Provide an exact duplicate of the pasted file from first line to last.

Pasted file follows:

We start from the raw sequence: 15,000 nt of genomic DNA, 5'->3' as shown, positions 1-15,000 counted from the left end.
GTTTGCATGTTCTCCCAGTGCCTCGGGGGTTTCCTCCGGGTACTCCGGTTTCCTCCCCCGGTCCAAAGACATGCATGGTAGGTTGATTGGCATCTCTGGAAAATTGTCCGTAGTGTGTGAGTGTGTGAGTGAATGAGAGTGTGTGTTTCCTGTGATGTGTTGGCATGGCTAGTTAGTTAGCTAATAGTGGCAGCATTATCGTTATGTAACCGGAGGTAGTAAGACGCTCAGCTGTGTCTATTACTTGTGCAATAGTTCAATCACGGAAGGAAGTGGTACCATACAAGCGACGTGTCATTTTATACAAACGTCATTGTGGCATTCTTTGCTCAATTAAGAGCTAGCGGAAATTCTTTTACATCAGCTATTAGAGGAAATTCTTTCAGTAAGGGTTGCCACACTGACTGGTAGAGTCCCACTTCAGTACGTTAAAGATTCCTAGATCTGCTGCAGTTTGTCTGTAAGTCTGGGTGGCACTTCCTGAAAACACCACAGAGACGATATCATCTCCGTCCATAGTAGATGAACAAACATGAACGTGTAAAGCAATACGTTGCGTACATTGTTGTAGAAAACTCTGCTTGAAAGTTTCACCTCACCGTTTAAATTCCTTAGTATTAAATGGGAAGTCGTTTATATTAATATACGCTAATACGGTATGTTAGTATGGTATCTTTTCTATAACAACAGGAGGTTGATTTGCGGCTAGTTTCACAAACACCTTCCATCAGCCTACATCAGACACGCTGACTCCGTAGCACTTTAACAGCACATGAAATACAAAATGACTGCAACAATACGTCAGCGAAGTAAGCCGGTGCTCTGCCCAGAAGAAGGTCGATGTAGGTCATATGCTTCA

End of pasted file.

We start from the raw sequence: 15,000 nt of genomic DNA, 5'->3' as shown, positions 1-15,000 counted from the left end.
GTTTGCATGTTCTCCCAGTGCCTCGGGGGTTTCCTCCGGGTACTCCGGTTTCCTCCCCCGGTCCAAAGACATGCATGGTAGGTTGATTGGCATCTCTGGAAAATTGTCCGTAGTGTGTGAGTGTGTGAGTGAATGAGAGTGTGTGTTTCCTGTGATGTGTTGGCATGGCTAGTTAGTTAGCTAATAGTGGCAGCATTATCGTTATGTAACCGGAGGTAGTAAGACGCTCAGCTGTGTCTATTACTTGTGCAATAGTTCAATCACGGAAGGAAGTGGTACCATACAAGCGACGTGTCATTTTATACAAACGTCATTGTGGCATTCTTTGCTCAATTAAGAGCTAGCGGAAATTCTTTTACATCAGCTATTAGAGGAAATTCTTTCAGTAAGGGTTGCCACACTGACTGGTAGAGTCCCACTTCAGTACGTTAAAGATTCCTAGATCTGCTGCAGTTTGTCTGTAAGTCTGGGTGGCACTTCCTGAAAACACCACAGAGACGATATCATCTCCGTCCATAGTAGATGAACAAACATGAACGTGTAAAGCAATACGTTGCGTACATTGTTGTAGAAAACTCTGCTTGAAAGTTTCACCTCACCGTTTAAATTCCTTAGTATTAAATGGGAAGTCGTTTATATTAATATACGCTAATACGGTATGTTAGTATGGTATCTTTTCTATAACAACAGGAGGTTGATTTGCGGCTAGTTTCACAAACACCTTCCATCAGCCTACATCAGACACGCTGACTCCGTAGCACTTTAACAGCACATGAAATACAAAATGACTGCAACAATACGTCAGCGAAGTAAGCCGGTGCTCTGCCCAGAAGAAGGTCGATGTAGGTCATATGCTTCA